Sender: Francis Lightfoot Lee
Recipient: Mann Page
Philadelphia July 15. 1777My dear Sir
No event of consequence has taken place, since you left us, but the
unfortunate loss of Ticonderoga. Burgoyne arrived there, about the
begining of this month; with what force, we know not as yet. We had a
Letter from Sinclair dated the 3d in which he was in high spirits, but on
the 5th he determined to evacuate, & on the 6th marched his troops
out, for what reason, or where he is gone we cannot as yet learn. We
have lost all the Stores, & Burgoyne is pushing down with rapidity
to Albany. The whole Country in consternation, with which Schyler seems
to be much infected. In this situation of affairs Burgoyne has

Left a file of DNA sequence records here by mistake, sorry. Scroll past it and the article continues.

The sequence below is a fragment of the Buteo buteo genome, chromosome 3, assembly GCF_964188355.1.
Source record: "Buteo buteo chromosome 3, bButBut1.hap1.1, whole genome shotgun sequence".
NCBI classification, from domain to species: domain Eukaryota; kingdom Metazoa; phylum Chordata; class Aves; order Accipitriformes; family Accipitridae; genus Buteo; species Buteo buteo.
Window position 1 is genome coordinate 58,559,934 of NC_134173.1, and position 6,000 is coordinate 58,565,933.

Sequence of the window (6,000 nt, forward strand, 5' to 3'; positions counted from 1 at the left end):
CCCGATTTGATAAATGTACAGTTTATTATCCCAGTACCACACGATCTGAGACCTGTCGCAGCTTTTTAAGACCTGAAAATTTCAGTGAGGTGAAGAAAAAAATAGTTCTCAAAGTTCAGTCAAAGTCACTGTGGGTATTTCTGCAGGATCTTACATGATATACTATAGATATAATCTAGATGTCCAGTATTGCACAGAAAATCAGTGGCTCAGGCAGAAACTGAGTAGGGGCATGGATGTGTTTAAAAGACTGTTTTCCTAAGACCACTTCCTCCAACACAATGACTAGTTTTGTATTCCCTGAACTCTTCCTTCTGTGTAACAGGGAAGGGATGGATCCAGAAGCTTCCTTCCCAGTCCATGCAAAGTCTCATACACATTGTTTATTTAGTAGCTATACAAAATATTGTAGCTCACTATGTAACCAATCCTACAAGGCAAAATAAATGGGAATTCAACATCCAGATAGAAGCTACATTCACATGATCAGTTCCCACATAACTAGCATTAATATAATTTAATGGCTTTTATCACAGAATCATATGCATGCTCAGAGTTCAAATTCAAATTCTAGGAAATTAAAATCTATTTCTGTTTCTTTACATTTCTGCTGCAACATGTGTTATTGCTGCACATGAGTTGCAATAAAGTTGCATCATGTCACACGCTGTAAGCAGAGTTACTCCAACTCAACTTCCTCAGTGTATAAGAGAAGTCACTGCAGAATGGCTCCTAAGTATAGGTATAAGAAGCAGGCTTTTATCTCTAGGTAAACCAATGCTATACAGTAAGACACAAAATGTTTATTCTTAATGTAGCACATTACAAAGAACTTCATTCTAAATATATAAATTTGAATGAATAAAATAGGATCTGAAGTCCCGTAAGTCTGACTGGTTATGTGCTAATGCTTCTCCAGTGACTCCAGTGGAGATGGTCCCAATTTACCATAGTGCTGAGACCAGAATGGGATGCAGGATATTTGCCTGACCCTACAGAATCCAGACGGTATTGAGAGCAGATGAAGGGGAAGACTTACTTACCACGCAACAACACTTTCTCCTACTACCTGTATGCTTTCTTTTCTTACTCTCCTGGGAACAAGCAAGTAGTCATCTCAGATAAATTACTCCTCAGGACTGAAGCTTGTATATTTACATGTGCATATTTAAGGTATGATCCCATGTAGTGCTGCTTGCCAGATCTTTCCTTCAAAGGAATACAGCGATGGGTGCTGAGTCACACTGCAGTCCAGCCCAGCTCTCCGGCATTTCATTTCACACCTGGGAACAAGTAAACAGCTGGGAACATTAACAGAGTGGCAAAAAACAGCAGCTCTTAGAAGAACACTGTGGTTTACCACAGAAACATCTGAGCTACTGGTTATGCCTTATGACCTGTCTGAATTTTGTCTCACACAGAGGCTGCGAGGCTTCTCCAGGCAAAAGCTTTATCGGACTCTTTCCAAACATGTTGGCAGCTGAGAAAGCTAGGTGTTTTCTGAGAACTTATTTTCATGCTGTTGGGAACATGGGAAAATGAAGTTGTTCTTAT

dispersed a most Bombastic, terrific proclamation, threatening fire
& sword, death, desolation & destruction, to all who resist his
invincible arm, or remove their provisions; but promises mercy to those
who submit & chuse to enjoy the blessings of Liberty, with solid
coin for their commodities. This proclamation, which can only raise
laughter in any thing with the spirit of a flea, Schyler thinks, will
be attended with terrible consequences. However I think Burgoyne's
flighty folly, will lead him to his ruin, for, in the present panic, he
will penetrate so far into the Country, that he will find it difficult
to return. Howe is yet at N. York, it is every moment expected he will
begin his operations up N. River. Encourage a close attention to the
militia, least he shou'd think fit to Visit you.
No news foreign or naval. Our affte. compts. to Mannsfeild.
Francis Lightfoot Lee
One of my horses is stolen & another wounded.
Receiver's copy, Gilder Lehrman Collection, Pierpont Morgan Library.